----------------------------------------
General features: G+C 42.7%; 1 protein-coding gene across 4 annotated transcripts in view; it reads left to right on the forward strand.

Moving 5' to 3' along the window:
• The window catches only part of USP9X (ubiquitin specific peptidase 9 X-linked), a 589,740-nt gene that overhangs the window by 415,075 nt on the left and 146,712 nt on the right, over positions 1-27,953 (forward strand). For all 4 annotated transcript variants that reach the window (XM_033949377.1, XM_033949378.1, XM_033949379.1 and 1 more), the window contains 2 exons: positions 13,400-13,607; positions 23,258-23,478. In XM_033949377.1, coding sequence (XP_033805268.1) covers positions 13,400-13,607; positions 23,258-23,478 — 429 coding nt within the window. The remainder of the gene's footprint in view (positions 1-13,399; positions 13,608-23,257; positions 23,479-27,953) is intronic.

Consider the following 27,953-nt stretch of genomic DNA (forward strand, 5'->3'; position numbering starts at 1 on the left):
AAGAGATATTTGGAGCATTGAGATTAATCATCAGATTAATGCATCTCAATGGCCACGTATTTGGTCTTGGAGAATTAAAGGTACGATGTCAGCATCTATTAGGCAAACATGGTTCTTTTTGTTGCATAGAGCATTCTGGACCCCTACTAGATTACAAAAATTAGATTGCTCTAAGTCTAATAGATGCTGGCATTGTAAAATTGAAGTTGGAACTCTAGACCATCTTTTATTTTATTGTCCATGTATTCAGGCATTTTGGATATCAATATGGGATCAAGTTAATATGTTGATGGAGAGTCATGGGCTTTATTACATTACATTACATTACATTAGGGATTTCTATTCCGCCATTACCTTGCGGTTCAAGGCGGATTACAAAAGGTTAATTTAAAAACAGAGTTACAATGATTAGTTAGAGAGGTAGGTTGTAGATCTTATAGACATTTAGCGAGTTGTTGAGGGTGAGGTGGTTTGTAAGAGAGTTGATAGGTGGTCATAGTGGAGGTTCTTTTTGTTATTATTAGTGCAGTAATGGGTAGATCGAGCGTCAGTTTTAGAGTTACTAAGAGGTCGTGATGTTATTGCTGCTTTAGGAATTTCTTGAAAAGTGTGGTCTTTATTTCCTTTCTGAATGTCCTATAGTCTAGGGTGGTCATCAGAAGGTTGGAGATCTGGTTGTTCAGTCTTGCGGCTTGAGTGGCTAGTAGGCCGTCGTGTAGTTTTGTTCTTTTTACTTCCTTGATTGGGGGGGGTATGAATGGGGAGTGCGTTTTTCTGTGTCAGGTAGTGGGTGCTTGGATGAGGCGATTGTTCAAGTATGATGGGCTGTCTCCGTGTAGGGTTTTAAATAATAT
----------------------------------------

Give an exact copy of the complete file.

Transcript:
General features: G+C 42.7%; 1 protein-coding gene across 4 annotated transcripts in view; it reads left to right on the forward strand.

Moving 5' to 3' along the window:
• The window catches only part of USP9X (ubiquitin specific peptidase 9 X-linked), a 589,740-nt gene that overhangs the window by 415,075 nt on the left and 146,712 nt on the right, over positions 1-27,953 (forward strand). For all 4 annotated transcript variants that reach the window (XM_033949377.1, XM_033949378.1, XM_033949379.1 and 1 more), the window contains 2 exons: positions 13,400-13,607; positions 23,258-23,478. In XM_033949377.1, coding sequence (XP_033805268.1) covers positions 13,400-13,607; positions 23,258-23,478 — 429 coding nt within the window. The remainder of the gene's footprint in view (positions 1-13,399; positions 13,608-23,257; positions 23,479-27,953) is intronic.

Consider the following 27,953-nt stretch of genomic DNA (forward strand, 5'->3'; position numbering starts at 1 on the left):
AAGAGATATTTGGAGCATTGAGATTAATCATCAGATTAATGCATCTCAATGGCCACGTATTTGGTCTTGGAGAATTAAAGGTACGATGTCAGCATCTATTAGGCAAACATGGTTCTTTTTGTTGCATAGAGCATTCTGGACCCCTACTAGATTACAAAAATTAGATTGCTCTAAGTCTAATAGATGCTGGCATTGTAAAATTGAAGTTGGAACTCTAGACCATCTTTTATTTTATTGTCCATGTATTCAGGCATTTTGGATATCAATATGGGATCAAGTTAATATGTTGATGGAGAGTCATGGGCTTTATTACATTACATTACATTACATTAGGGATTTCTATTCCGCCATTACCTTGCGGTTCAAGGCGGATTACAAAAGGTTAATTTAAAAACAGAGTTACAATGATTAGTTAGAGAGGTAGGTTGTAGATCTTATAGACATTTAGCGAGTTGTTGAGGGTGAGGTGGTTTGTAAGAGAGTTGATAGGTGGTCATAGTGGAGGTTCTTTTTGTTATTATTAGTGCAGTAATGGGTAGATCGAGCGTCAGTTTTAGAGTTACTAAGAGGTCGTGATGTTATTGCTGCTTTAGGAATTTCTTGAAAAGTGTGGTCTTTATTTCCTTTCTGAATGTCCTATAGTCTAGGGTGGTCATCAGAAGGTTGGAGATCTGGTTGTTCAGTCTTGCGGCTTGAGTGGCTAGTAGGCCGTCGTGTAGTTTTGTTCTTTTTACTTCCTTGATTGGGGGGGGTATGAATGGGGAGTGCGTTTTTCTGTGTCAGGTAGTGGGTGCTTGGATGAGGCGATTGTTCAAGTATGATGGGCTGTCTCCGTGTAGGGTTTTAAATAATAT